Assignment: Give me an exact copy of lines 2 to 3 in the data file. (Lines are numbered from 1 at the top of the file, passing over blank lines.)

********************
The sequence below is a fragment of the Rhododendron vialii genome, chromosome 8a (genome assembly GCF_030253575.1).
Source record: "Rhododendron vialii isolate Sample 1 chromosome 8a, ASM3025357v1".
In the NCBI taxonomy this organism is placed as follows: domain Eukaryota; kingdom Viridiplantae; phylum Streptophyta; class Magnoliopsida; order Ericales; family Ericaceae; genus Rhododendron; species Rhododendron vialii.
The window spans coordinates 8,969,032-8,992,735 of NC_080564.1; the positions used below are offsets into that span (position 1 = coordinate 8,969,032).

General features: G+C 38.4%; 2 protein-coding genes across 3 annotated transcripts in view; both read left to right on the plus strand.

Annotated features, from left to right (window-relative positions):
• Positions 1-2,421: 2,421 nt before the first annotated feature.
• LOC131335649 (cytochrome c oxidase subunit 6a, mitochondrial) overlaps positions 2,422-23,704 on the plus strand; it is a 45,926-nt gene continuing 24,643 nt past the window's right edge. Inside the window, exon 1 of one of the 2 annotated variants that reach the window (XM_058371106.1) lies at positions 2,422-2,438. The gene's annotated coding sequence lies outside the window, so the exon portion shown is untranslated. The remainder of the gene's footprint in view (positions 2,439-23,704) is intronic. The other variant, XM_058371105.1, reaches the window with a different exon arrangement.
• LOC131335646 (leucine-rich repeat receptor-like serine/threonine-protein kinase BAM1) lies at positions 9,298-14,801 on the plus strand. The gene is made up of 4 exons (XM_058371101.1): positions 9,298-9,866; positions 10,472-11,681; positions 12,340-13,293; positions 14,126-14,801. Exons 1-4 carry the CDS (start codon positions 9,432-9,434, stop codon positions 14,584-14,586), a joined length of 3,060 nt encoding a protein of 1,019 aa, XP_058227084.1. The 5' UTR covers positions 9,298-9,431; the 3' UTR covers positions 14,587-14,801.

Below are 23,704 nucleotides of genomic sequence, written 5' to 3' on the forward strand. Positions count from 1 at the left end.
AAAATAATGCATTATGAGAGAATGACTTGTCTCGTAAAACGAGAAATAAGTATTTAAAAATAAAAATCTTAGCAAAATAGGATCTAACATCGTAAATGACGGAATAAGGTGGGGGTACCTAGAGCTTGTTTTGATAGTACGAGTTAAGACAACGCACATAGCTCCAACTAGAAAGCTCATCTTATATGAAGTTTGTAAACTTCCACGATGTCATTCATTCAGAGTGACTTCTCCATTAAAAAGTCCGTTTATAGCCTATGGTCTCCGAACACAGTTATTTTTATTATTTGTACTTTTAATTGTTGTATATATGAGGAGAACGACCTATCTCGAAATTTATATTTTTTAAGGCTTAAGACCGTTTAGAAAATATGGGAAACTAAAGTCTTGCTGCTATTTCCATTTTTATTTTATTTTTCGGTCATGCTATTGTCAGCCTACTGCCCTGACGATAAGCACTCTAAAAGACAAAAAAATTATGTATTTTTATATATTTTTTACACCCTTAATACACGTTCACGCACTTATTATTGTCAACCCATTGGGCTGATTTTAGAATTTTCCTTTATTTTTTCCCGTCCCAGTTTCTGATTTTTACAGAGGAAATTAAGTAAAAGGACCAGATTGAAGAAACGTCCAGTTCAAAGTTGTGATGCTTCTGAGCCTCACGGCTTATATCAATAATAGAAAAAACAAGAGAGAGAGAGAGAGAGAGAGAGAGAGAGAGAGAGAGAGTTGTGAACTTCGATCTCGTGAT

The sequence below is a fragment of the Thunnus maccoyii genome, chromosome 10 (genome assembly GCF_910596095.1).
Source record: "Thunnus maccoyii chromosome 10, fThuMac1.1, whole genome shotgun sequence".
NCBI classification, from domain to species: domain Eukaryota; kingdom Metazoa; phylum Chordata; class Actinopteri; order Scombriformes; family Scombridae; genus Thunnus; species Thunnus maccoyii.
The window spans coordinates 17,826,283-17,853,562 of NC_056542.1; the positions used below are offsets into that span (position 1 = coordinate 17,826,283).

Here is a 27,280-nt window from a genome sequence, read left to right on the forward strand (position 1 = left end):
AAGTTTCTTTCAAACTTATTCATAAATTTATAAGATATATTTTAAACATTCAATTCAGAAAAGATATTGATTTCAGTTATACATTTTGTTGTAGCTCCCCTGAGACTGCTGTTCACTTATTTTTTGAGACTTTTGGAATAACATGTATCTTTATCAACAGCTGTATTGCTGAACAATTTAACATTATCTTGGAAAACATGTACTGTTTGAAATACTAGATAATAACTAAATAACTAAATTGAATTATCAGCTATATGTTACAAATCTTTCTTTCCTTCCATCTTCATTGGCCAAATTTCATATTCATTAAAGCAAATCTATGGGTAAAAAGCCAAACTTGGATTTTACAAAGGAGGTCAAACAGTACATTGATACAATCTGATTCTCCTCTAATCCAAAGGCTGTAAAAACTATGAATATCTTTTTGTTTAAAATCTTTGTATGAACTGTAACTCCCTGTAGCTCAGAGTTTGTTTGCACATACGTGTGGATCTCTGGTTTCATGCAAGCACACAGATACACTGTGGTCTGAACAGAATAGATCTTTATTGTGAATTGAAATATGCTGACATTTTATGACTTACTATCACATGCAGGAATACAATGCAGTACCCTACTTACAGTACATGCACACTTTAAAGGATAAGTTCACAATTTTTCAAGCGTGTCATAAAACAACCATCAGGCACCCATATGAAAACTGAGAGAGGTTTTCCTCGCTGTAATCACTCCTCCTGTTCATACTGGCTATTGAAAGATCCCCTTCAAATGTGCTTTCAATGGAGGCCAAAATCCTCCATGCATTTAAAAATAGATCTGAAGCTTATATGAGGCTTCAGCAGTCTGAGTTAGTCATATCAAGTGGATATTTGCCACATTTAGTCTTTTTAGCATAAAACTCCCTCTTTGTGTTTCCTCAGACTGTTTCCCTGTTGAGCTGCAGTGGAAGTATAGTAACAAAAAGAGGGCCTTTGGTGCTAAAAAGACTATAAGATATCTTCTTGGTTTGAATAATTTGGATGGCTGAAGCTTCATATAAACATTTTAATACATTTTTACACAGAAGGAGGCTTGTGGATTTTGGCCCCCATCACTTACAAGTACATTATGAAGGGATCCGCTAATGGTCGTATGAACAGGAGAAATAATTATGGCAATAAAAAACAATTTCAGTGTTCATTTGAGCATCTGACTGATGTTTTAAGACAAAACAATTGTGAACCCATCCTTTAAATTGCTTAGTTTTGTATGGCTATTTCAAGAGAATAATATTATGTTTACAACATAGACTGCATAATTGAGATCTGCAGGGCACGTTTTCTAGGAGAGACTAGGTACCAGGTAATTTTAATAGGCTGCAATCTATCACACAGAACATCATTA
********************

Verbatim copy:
Source record: "Rhododendron vialii isolate Sample 1 chromosome 8a, ASM3025357v1".
In the NCBI taxonomy this organism is placed as follows: domain Eukaryota; kingdom Viridiplantae; phylum Streptophyta; class Magnoliopsida; order Ericales; family Ericaceae; genus Rhododendron; species Rhododendron vialii.